Making human connections on digital devices is what we do at WhatcomTalk.
We’ve been offering tips and tools, and now we’re focusing on effective writing approaches in this “make connections, not content” series.
Today’s Topic: Find a Forever Friend
In this series we’ve been talking about how much “writing” is involved in business, and how to turn that text from a chore into authentic conversations.
You know your customers, so writing about them is a great place to start if you want to connect.
But what about when you’re talking to a wide audience? Maybe you have a few different kinds of customers with different needs, but as a business you still want to create a broader, meaningful connection?
When we moved our family to a new town, finding trusted professional partners was daunting. I found a mechanic that I’ve enjoyed for 12 years because of a big message on his sign.
Did it say: We love to work on cars?
No. That would have been true, and I might have tried that place, but that would just be a statement about the business. Instead, what it did say established a connection that meant something to me.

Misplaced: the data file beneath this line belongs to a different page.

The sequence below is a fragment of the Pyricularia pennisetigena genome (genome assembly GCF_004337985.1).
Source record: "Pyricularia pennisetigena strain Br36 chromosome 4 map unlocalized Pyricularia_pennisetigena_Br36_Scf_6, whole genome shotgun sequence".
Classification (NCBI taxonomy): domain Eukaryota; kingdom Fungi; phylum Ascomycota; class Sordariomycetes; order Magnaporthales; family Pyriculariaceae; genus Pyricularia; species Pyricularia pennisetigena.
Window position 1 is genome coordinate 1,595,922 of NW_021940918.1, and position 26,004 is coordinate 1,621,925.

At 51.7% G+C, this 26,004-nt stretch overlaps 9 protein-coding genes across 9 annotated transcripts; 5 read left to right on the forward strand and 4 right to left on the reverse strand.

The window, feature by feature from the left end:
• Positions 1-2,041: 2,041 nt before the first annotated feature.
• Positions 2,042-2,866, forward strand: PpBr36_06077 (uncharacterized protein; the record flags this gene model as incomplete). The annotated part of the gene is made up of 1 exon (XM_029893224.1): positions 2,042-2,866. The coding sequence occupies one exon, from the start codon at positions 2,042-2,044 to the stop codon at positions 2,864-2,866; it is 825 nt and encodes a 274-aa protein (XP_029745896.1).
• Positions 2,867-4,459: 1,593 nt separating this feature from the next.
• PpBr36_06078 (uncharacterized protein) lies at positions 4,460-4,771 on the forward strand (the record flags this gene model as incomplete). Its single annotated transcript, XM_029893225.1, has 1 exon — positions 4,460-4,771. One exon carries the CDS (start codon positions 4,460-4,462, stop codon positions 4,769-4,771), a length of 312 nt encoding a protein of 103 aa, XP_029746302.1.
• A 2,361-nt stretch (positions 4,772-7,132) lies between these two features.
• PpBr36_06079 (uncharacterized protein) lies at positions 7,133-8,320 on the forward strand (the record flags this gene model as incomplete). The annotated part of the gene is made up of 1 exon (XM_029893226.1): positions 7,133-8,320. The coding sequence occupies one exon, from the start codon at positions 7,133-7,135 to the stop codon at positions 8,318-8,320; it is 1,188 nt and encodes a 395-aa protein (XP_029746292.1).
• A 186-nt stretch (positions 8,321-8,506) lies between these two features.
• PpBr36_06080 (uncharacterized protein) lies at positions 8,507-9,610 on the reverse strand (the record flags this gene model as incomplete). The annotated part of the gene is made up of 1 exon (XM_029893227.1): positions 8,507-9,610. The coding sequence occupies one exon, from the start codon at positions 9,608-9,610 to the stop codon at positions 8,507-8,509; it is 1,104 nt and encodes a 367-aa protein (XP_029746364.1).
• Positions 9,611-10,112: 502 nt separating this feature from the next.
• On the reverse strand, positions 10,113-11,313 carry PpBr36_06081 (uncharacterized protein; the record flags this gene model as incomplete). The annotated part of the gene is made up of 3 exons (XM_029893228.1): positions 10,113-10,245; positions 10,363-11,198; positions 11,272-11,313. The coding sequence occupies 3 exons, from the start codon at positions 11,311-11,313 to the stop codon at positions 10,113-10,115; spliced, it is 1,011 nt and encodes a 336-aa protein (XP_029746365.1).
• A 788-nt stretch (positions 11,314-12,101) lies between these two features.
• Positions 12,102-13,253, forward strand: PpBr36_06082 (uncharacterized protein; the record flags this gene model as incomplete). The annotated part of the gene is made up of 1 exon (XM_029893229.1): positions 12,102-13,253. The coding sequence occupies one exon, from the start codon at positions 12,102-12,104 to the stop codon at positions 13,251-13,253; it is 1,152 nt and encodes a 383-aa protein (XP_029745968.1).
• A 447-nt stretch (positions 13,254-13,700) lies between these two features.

It said: Join us in supporting the local symphony.
They put it out there that they supported the arts—and classical music in particular—and now I had shared values with that brand.
The good news: When you establish shared values with a new acquaintance, that is generally called making a friend. It is powerful.
Just like making friends for yourself as a person, when you make friends for your brand your communications sometimes tell someone else’s story—a cause or passion that you and potential clients both support.
If you want to build amazing interactions with a digital audience, you need to establish things you have in common, become their advocate, solve their problems, hit their heartstrings—and really mean it. Just like you do when you talk to your customers in person.
If you haven’t been able to operate your business at full (or any) capacity during this period and feel at a loss for things to say about yourself, talk about the inspiring acts of others you support. You will engage readers, share a positive message, and make some new connections for when you’re ready to thrive.
Try It Yourself:
What does your organization, as a brand, care about—and how can you make that known? Hint: Remember, this is making a friend. Make sure you’re bonding over something you truly love!
–Amy Guerra, MBA
Business Development, WhatcomTalk
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